Full-Body Exercises

3 Super Impressive Bodyweight Exercises

Push, pull and squat your way into a stronger, leaner, healthier physique...and do it without any weights.

pullup back exercise

No matter what equipment you have available or even no equipment at all, you can still build muscle, burn fat and sculpt the physique you have always wanted. Not being able to get to the gym is never an excuse not to get a workout in. You can always use your own body. Utilizing just your bodyweight for a workout can sometimes be even more demanding than if you had all the equipment in the world.

The reason why is because many bodyweight exercises can be hard. If you take the time to master certain bodyweight movements, you will unlock some new muscle and strength.

Just look at gymnasts, and guys who swing around on monkey bars and climb mountains. They may not be super huge, since this would not be good for them in their chosen sport, but they are shredded to the bone and have the strength capacity to go along with it.

SEE ALSO: It's a HIIT: The Unilateral Bodyweight Circuit

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The key to designing a great bodyweight workout is to utilize all of the major 3 movements such as pushing, pulling, and squatting. We are not talking about a basic pushup or squat here. We are going to take it a bit further. Behold the big 3 bodyweight exercises:

  • Tactical Pull-up
  • Pistol Squat
  • 1-arm push-up

Tactical (hallow position) Pullup

The best upper-body pulling exercise is the pullup hands down. For some people, it takes a boatload of strength to do just a few full ranges of motion pullups. It hits almost every muscle in the upper-body and even demands your core to work hard. The 1-arm pushup is the true test of upper-body pushing strength and is the perfect complement to the pullup. 

Now, let's take the pullup a little further and do the tactical pullup. What's the difference? First, you need to master what is called the hallow position. This is position is a posture from gymnastics designed to maximize your strength;

·      Tensed and shortened abs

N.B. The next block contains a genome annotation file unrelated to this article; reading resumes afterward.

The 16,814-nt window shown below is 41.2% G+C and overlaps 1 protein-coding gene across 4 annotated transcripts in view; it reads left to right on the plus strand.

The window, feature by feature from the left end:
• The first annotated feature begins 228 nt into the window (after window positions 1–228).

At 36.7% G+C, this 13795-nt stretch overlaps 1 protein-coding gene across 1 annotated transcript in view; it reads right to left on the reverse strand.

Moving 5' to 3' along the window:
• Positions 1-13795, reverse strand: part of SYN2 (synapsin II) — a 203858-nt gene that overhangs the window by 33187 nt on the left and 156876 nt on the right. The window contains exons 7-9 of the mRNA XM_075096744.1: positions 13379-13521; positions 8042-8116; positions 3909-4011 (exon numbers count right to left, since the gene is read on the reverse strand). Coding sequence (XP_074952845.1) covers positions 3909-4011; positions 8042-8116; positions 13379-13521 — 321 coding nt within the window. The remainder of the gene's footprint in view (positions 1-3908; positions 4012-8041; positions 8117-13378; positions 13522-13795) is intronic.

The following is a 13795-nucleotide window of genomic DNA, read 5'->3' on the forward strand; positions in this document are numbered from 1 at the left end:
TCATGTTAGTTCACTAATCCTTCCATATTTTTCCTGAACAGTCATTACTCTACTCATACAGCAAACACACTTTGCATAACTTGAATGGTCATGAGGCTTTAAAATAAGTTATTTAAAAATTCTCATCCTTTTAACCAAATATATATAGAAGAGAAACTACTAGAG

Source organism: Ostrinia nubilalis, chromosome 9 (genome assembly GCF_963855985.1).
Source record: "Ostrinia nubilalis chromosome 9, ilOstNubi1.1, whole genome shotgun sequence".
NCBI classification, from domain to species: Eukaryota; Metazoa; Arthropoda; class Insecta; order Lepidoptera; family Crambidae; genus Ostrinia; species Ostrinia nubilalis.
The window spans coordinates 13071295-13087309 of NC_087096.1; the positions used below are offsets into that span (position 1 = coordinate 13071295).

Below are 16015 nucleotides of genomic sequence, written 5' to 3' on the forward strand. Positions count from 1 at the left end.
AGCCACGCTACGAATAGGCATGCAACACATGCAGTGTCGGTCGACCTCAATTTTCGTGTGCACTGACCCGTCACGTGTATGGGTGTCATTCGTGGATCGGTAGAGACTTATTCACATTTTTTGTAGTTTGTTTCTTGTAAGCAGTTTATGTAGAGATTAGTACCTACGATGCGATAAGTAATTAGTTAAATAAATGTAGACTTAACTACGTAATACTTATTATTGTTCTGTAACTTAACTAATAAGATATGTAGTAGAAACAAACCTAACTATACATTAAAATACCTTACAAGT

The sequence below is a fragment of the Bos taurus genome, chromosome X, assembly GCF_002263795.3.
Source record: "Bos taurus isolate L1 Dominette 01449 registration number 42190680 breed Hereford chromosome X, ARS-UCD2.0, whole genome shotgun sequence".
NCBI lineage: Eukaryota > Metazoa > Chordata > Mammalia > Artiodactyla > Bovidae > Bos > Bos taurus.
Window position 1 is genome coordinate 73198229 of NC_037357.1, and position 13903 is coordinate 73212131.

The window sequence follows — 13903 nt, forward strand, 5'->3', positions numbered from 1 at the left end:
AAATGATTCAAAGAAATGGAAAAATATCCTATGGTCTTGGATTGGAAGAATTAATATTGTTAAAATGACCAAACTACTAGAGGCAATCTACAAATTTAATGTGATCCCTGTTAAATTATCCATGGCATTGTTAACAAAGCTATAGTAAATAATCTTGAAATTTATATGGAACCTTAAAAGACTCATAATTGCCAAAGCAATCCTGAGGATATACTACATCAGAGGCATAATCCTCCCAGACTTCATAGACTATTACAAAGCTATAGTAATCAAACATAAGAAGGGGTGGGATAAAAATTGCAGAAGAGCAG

·      Tensed glutes

·      Tucked-in-pelvis

·      Flared shoulder blades

·      A slightly concave body shape.

The cool thing about the hallow position is that it also will carry over to the two other bodyweight moves in this article (1-arm pushup and pistol squat). So, get a hold of a solid hallow position before you do any of the 3 demanding bodyweight movements.

Once you have this nice hallow position, you simply keep that position as you perform a pullup. To get the most bang for the buck on this exercise, keep your vision straight ahead and neck neutral. Start at a dead-hang position (arms totally straight at the bottom portion of the rep), and then pullup until your neck is even with the bar, pause and then lower with control.

While grip strength and back strength are key for a good tactical pullup, it starts with the hallow position.

Quality is key here so, you don’t need a ton of reps in one set. I like sets of 1-5 reps. A total rep count of 15-25 should be plenty of good pulling work.

The hollow posture sets up a lat synergy with the anterior muscles pecs, serrates, abs, and obliques. This type of position is used in many athletic feats such as punching in fighting sports and wrestlers. It is a powerful position.

Traditional bodybuilding type pullups have their place in training. They help improve muscle hypertrophy but are secondary in strength building. If you want to get stronger, master the hallow position and switch to the tactical pullup.

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